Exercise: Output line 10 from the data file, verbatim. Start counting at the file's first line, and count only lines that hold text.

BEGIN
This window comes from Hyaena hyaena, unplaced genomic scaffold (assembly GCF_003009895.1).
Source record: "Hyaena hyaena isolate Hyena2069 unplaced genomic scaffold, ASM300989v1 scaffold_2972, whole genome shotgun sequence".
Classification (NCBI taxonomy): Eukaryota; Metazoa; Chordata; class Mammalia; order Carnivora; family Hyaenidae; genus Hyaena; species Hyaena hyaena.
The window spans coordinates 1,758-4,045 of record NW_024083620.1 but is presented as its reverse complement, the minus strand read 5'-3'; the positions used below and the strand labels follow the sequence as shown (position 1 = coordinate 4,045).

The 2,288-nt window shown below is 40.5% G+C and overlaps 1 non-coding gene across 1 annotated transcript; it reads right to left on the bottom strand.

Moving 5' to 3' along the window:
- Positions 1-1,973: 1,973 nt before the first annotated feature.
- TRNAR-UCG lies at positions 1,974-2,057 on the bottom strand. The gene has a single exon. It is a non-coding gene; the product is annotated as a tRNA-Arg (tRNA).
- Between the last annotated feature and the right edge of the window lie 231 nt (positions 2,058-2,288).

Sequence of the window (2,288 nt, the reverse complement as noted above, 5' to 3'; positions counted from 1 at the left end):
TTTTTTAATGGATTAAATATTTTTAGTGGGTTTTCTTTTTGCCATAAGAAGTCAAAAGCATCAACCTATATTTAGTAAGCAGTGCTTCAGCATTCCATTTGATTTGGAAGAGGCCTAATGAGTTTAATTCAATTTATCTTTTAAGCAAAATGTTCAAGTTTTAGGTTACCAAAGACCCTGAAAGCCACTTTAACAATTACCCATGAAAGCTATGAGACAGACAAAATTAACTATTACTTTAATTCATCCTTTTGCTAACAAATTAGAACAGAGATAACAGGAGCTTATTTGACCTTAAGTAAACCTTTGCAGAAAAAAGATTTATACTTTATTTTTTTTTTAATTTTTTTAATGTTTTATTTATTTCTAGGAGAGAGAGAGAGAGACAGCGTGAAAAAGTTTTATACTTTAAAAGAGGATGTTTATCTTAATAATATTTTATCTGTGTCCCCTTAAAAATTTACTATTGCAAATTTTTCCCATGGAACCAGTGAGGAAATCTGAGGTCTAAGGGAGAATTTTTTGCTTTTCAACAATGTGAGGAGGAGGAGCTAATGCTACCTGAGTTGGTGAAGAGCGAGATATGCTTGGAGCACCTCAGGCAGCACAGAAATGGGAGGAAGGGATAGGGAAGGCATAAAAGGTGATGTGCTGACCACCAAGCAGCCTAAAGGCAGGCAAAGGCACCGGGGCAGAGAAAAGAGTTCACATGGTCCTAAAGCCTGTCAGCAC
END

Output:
Sequence of the window (2,288 nt, the reverse complement as noted above, 5' to 3'; positions counted from 1 at the left end):